These are strangely repulsive days in Zimbabwe--a little like watching an Orwellian horror show unfolding in slow motion. Recently, several polling agents loyal to the opposition Movement for Democratic Change were found dead. Whoever had killed them had cut off all of their arms and legs, butchered them and left the remains unceremoniously lying about. Another MDC activist was beaten so badly, and so thoroughly, that her head had swollen to twice its normal size and she was in critical condition at a hospital. But Monday's Herald, the state-run newspaper and mouthpiece of the dictator Robert Mugabe's regime, led with this cheery bulletin: "Government Rolls out Basic Goods." Bravo, Robert Mugabe. Orwell would have been proud.
In fact, there's hardly any news rolling out of Zimbabwe at all these days; the government has made sure of that. And none of it is good, or basic. Instead, it is a baroque litany of terror and mayhem. Yesterday opposition candidate Morgan Tsvangirai, who has been struggling to unseat Mugabe for over a decade, pulled out of the upcoming runoff election with only five days to go, citing unacceptably high levels of violence. Now, Newsweek has learned, MDC activists are investigating whether Mugabe's regime has been plotting all along to assassinate key members of the opposition in a coordinated plan to "eliminate" certain key players. "This is a war going on out there," says MDC activist Simon Spooner, who estimates that a regime crackdown on the MDC election monitoring structures has left a skeleton crew of 20 to 30 percent of its staff able to work, and those in increasingly life-threatening conditions. "They have systematically gone across the country beating and killing polling agents."
But Tsvangirai's decision to withdraw nevertheless cast everything in turmoil. The opposition candidate still has to officially declare his withdrawal to the Zimbabwe Electoral Commission. If he goes through with it, Mugabe will go to the polls on Friday unchallenged. Within a day he will have appointed governors, senators and a cabinet. He'll have to convene parliament, which the MDC won by a slim majority in the first round election last March 29th. But Mugabe will retain control over the upper house of government and, with firm control of the presidency, will have cemented his iron grip once again.
He will, however, be increasingly isolated. On Wednesday, in a preemptive move, the MDC plans to formally announce its proposal to form a "transitional government" with Tsvangirai as its leader. The hope is that the implosion of the economy, increased pressure from neighboring African states like Zambia and Botswana, and a renewed effort to get United Nations Security Council-approved sanctions will be too much pressure for Mugabe to withstand. This week, Zambian President Levy Mwanawasa called for a delay in the elections, and is reported to be in talks to take an increased role in putting pressure on the 84-year old Mugabe to accept some sort of negotiated settlement. Even Angolan President Jose Eduardo Dos Santos, Mugabe's long-standing ally, has begun to question his neighbor's behavior. Yesterday, Mugabe told supporters that "only God" would remove him from power.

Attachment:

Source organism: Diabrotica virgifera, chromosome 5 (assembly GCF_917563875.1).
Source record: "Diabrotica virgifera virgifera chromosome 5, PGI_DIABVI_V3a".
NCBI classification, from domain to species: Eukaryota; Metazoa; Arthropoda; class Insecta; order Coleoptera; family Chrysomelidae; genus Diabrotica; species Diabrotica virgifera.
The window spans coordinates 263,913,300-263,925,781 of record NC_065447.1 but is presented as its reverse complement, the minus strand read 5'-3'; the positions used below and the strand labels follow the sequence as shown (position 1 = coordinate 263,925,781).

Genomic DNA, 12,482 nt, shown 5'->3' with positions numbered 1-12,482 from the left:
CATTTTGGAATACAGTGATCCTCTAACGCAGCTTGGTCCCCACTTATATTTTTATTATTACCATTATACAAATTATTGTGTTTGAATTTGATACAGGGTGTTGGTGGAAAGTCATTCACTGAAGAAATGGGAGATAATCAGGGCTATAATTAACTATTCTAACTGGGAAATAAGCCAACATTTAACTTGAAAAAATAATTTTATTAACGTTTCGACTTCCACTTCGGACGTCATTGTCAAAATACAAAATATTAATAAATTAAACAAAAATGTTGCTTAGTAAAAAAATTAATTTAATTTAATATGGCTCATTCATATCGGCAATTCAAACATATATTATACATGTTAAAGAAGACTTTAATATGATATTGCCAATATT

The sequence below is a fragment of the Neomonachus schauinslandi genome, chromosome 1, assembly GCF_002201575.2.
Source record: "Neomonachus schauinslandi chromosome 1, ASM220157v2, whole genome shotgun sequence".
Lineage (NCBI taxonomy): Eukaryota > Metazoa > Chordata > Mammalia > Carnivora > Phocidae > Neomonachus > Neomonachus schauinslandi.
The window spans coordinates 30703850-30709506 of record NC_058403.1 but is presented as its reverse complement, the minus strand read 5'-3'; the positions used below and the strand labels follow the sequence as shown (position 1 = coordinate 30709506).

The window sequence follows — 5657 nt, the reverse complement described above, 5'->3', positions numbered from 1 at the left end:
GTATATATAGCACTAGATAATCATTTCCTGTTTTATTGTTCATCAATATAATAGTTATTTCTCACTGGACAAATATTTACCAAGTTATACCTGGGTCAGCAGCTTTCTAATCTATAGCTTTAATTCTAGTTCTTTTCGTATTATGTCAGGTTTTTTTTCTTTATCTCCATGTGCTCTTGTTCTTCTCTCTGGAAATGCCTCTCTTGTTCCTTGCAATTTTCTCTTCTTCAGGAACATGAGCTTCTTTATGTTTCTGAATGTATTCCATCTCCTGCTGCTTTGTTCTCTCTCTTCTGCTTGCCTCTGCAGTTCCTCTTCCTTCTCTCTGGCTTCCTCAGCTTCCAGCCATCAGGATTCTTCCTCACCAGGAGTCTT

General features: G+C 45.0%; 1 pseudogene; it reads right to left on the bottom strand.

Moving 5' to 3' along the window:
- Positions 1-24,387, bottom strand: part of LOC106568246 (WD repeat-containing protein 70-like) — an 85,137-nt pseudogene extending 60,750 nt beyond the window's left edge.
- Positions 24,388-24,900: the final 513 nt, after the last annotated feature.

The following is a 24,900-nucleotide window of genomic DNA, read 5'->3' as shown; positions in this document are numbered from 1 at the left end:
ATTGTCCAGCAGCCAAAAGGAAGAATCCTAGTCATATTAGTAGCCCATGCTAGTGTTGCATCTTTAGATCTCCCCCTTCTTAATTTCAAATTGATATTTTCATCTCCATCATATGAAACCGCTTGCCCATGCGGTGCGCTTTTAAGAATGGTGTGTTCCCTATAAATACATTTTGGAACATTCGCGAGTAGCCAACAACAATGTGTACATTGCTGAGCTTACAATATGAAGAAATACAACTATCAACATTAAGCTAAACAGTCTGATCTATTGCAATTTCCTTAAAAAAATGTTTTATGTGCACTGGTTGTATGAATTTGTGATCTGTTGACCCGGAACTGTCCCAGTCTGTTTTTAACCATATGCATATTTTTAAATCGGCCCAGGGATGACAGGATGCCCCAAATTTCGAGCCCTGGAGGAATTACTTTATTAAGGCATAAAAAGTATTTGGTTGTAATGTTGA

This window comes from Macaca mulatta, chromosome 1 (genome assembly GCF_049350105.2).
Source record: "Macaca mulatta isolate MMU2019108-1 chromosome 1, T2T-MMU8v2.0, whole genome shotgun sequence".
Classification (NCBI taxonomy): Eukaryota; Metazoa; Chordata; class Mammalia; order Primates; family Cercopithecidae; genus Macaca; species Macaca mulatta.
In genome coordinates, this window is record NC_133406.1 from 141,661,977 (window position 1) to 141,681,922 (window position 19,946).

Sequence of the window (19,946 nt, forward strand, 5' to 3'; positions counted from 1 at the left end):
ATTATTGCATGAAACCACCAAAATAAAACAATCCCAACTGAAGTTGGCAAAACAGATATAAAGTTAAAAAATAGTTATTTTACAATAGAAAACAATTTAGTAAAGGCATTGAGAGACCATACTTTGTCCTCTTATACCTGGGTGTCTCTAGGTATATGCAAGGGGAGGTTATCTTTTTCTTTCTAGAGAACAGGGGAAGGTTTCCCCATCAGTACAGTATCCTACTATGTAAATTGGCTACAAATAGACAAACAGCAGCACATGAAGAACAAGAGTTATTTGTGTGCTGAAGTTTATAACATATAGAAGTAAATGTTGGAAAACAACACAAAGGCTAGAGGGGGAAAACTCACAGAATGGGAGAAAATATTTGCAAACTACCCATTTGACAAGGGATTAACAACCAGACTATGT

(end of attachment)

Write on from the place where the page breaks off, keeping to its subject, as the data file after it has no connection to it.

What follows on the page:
A deal is unlikely, however. More probable is that Mugabe will choose to isolate himself further. Even after Tsvangirai's announcement yesterday, Mugabe thugs assaulted Harvest House, the MDC headquarters in the capital Harare, and arrested over 60 more activists. (Tsvangirai himself has reportedly taken refuge at the Dutch embassy there, out of concern for his safety). "The stance they're taking is they want to keep beating people up, intimidating, cowing everyone," says one international observer in Harare, "It's 'kick them when they're down and eliminate them as any kind of force.'" That strategy may backfire. For one, the economy has imploded. One U.S. dollar today will get you $10,000,000,000 (that's ten billion in case you had difficulty with the zeros) Zimbabwean dollars. Industry has ground to a halt. And with international NGO's forced to halt their work, and maize imports from neighboring countries like Zambia on the decline, Mugabe's worst enemy could turn out to be hunger, anger and the winter cold that has descended upon southern Africa--in other words, all the ingredients for a revolution.